The IELTS speaking test lasts only 11-14 minutes; the IELTS examiner will ask questions in three parts.
IELTS speaking Part 1: Short Q & A about familiar Topics (3-4 minutes): Always either a question about where you live or where you work/study; and one additional question about familiar topics such as hobbies, holidays, sports, entertainment.
IELTS speaking Part 2: Long Turn (2 minutes plus 1 minute for preparation): Candidates are given a topic card and then given 1 minute to prepare a 2 minute answer. Topics include describing or commenting on a person, place, or movie. The examiner may ask 1 or 2 rounding-off questions at the end of this turn.
IELTS speaking Part 3: Discussion (3-4 minutes): This is roughly based on the topic area of the Part 2: Long Turn. Questions typically ask the candidate to compare, analyse or speculate on the given topic. In this part the examiner may push the candidate hard to see the boundaries of their ability.
How the speaking test is graded
Your speaking test is graded and marked from 1-9 in accordance with four key criteria, as follows:
Fluency and coherence: Fluency is about your ability to speak at a normal speed without excessive hesitation and restarting. Coherence refers to your speaking being easy to understand. In order to score highly you need to show willingness to talk at length and develop your topic, use connectives and discourse markers, avoid pauses and restarts.
Vocabulary: To score highly you must use higher level words, pay attention to collocation, and also control your word endings (correctly use singular/plural and use the correct verb ending for the correct tense). In addition you should try to show an ability to paraphrase and use colloquial language. You will also be rewarded for uses the correct vocabulary to precisely explain things.
Grammar: To score highly you need to use a variety of sentence types (simple, compound, complex) and also avoid grammatical errors, such as with articles and prepositions and sentence order especially when they make your speaking difficult to understand.
Pronunciation: Your grade is influenced by the level to which your accent makes it difficult to understand what you are saying, and also the degree to which you use language features of a native speaker such as intonation, stress, and rhythm.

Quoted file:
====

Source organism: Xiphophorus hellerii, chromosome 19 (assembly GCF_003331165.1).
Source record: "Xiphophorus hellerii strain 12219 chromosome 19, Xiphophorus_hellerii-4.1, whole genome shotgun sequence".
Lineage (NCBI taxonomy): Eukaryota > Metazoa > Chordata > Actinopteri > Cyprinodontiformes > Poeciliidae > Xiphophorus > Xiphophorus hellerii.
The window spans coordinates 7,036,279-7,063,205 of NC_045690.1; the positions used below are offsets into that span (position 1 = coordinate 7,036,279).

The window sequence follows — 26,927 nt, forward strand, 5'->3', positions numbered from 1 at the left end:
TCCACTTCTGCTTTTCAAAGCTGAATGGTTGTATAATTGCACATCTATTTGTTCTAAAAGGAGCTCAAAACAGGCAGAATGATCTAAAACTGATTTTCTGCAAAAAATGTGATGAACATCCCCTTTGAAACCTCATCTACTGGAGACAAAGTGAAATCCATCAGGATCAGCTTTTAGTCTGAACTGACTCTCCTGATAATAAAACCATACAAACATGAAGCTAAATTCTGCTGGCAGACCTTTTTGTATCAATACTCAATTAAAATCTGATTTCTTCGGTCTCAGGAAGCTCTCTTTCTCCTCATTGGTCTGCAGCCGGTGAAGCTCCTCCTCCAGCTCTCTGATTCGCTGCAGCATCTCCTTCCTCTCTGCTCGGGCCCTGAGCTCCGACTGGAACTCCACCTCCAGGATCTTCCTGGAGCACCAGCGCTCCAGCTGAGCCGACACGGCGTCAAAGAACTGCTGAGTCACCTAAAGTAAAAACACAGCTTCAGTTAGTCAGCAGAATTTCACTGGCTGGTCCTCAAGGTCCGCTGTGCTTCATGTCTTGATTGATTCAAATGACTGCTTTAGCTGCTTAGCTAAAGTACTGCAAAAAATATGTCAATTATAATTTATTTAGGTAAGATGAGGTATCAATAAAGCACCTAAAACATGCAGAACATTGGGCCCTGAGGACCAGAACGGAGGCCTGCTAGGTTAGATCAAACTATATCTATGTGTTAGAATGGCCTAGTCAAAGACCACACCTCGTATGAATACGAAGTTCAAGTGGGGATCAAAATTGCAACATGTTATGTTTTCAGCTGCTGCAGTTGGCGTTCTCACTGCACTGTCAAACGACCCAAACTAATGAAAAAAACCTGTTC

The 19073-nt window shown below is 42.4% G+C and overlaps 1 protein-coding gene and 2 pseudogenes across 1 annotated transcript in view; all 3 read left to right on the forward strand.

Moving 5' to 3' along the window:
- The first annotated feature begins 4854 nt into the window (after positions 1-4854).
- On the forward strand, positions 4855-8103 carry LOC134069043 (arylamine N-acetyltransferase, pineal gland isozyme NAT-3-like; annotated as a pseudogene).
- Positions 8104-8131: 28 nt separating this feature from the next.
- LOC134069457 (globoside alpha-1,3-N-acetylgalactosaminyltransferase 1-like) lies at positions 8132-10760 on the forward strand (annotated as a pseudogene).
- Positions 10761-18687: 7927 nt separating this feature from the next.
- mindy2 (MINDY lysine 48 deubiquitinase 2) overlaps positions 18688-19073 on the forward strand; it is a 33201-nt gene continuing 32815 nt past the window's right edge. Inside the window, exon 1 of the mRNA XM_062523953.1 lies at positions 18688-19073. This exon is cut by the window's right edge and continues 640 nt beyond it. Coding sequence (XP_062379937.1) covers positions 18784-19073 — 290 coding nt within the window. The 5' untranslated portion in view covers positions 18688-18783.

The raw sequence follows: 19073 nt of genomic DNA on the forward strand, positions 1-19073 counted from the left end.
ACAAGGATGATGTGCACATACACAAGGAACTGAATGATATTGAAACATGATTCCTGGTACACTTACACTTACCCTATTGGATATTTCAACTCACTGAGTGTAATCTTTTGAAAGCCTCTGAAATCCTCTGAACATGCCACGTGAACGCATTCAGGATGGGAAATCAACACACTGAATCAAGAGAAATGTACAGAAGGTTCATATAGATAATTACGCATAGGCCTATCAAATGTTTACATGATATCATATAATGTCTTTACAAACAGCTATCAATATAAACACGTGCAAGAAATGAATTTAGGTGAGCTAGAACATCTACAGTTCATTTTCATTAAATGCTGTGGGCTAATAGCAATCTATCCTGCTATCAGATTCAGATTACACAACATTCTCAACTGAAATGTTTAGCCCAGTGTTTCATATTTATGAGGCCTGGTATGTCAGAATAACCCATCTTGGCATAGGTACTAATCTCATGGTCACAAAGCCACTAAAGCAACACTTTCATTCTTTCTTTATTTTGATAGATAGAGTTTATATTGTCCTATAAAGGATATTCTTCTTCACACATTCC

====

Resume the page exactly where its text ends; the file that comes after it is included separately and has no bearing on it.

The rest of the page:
Special Note: In some instances errors can count in two categories; for example, many grammatical errors also result in a lower score for coherence. On the positive, it is useful to learn lots of connective devices because they can count for Coherence & Cohesion as well as vocabulary. Part of your self-study should be aimed at efficiently using your time to maximize your grade.
The public version of the IELTS speaking test criteria
Improving your Score
To improve your score in the IELTS speaking section, you should focus on the following areas:
- Understanding how the speaking test is graded
- Preparing for and practicing common questions that are asked
- Learning ways of structuring an answer
- Learning to paraphrase – this is important to get a score of over 7
- Improving your accent – ensuring you can make all sounds correctly (th, l, r, long vowel sounds) and also getting natural sounding stress, intonation, and connected speech.
- Improving spoken grammar – correcting any frequent errors.
- Broadening your vocabulary – especially building common phrases that can be used in a variety of responses, such as connectives and discourse markers.
I just finished my speaking book…February 2015! This book is over 200 pages and clearly explains the three different parts of the IELTS speaking exam. The different skills and strategies that are required for each part of the test are clearly identified and explained. As well as this, there are model answers for the common types of questions. This book also includes a section on ways to increase your score for grammar and vocabulary for common topics that are asked in the exam.